Crazy about Maps

Here in the Toe River region in the winter months, our neighbors down in the Celo community publish a calendar called Cabin Fever University, filled with good reasons to get out of the house: it might be a dinner cooked by a Congolese neighbor, a night of French cinema, or a contest for nibbling a slice of cheese into the shape of a country. CFU keeps us entertained. This past weekend, High Cove community member Olga Ronay hosted a CFU event at the Firefly Lodge called “Crazy about Maps.” About ten of us descended upon the Lodge with rolled up maps under our arms, inflated globes with meteorological markings on them, historical maps, links to electronic maps, all things cartographic.

A map of Yugoslavia, a country that no longer exists.

Tania shared this wooden book cover, handmade  in Belgium by her father, decorated with a detailed map of her native Yugoslavia. Larger place names are burned into the wood and smaller ones are labels decoupaged onto the surface. Bodies of water and other large features are painted on. In 1955 when this map was made, wood-burning was a popular craft technique.

On this 18th century map of St. John Island, Patrick points out the location of the Akwamu rebellion of 1733.

Patrick and Emily brought us a map of St. John Island from the 1700s. Residents of St. John for many years, Patrick and Emily had explored every inch of the island. Sweating and bleeding their way through tangled vegetation, venomous spiders, thorny lianas that snag your skin, and no access to food or water, they scouted across the island to locate ruins and learn the island’s history. Committed to leave very little trace, they bushwhacked but did not blaze trails. A reprint of a Danish map used for tax purposes, the map they shared was surprisingly accurate for Patrick and Emily’s outings, which explains why it’s so well worn – it went on a lot of those bushwhacking trips through the Caribbean jungle. Above, Patrick points out the location of the Akwamu Rebellion of 1733, when King June and several other enslaved people from Akwamu (present-day Ghana) led the first successful revolt of enslaved African people.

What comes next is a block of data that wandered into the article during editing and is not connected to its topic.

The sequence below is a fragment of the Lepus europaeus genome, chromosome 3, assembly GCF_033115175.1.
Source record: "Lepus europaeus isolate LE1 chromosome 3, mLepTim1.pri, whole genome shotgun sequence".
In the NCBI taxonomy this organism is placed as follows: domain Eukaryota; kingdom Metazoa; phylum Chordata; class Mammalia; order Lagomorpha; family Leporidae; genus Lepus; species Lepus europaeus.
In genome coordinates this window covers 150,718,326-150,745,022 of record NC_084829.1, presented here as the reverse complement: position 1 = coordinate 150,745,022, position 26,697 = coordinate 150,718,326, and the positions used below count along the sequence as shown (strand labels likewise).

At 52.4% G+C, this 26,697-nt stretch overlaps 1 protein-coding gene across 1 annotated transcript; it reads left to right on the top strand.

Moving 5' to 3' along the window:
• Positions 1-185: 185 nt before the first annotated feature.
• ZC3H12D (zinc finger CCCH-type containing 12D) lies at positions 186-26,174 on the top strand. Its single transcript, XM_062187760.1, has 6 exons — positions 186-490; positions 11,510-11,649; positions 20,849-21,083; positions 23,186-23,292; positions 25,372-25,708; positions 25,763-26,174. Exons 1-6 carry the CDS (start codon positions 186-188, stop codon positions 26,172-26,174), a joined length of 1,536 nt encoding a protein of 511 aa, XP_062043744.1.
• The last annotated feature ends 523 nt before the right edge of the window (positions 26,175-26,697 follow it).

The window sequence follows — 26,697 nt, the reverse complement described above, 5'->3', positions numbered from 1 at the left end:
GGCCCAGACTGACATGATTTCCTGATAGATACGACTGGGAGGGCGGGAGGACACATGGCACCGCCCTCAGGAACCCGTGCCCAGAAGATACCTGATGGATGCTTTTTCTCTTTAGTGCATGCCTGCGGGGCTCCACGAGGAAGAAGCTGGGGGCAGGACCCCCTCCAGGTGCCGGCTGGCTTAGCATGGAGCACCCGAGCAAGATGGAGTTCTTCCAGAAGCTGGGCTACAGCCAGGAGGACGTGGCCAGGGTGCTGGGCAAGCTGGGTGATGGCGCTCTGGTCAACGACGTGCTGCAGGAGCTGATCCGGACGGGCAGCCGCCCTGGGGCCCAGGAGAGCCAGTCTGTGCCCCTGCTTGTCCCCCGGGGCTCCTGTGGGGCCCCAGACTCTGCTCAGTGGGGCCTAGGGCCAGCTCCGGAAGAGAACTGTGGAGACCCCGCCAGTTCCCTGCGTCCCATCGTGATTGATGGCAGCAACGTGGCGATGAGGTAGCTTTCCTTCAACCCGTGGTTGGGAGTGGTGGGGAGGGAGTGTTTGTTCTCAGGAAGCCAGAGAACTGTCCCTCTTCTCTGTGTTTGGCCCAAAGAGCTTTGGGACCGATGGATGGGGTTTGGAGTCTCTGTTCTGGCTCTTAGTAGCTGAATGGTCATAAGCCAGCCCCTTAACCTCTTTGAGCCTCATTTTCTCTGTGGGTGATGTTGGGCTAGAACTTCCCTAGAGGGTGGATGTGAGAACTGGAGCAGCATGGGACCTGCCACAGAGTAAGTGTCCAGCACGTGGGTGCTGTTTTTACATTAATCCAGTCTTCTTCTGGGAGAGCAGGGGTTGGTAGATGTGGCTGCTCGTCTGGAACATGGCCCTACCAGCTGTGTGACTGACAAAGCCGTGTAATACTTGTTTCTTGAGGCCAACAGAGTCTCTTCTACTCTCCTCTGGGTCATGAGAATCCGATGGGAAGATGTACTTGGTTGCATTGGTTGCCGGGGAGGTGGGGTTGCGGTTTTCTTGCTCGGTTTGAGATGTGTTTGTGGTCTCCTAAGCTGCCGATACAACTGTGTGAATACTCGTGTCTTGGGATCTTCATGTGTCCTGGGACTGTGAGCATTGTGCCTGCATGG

Map of Virgin Islands with island silhouettes, useful for mariners.

We are fortunate that Patrick and Emily now live up the road from High Cove and visit often to share their stories. They still spend their days walking miles of territory both on and off the roads and trails so they know everyone and everything there is to know about our neck of the woods.

 

Patrick and Emily have gained a lot of expertise about Mitchell County in a few short years by walking everywhere and talking to everyone, but they can’t match the decades of historical knowledge of Byrne Tinney. Born in West Virginia and educated at Berea College, Byrne has been living in our neck of the woods for the better part of sixty years, at least when he wasn’t teaching university at UNC Chapel Hill, or living in Spain, North Dakota, and points beyond. He shared with us a teaching tool he has used for helping folks understand meteorology, one of his many areas of expertise.

Byrne’s meteorology notes on an inflated globe.

Olga Ronay, AS IF Center board member and one of the primary instigators of the High Cove community, was also the instigator of our little cartographic party. She shared a number of cool electronic maps, including a map of smells in a Manhattan neighborhood and a data map of Brooklyn showing Brooklyn blocks where people sent to prison cost over $ 1 million  (at $30,000 per year, multiplied by x years of the sentence, multiplied by the number of prisoners from the block).

Map of New York smells.

Heat map of arrests in Brooklyn neighborhoods.

We also shared some great online resources including a tragic and data-rich visualization of Napoleon’s invasion of Russia, a free, interactive Mitchell County NC map collection, and a site that uses three-word combinations to help people anywhere in the world remember and locate a GPS point.

With folks from Germany and Yugoslavia, folks who’ve lived in the Carribbean and Spain, and folks who have collectively traveled on most continents, our little party was keenly aware that the map is not the territory. Our conversation turned from maps to our own experiences of places – from swinging bridges of Mitchell County to carrying food and water through the jungle. Maps are a great tool for sharing details from past adventures, and for planning and dreaming about new ones. We geeked out over maps for two hours and we can’t wait to get together again next month.

We crowd in for a better look at this topo map of Mitchell County.

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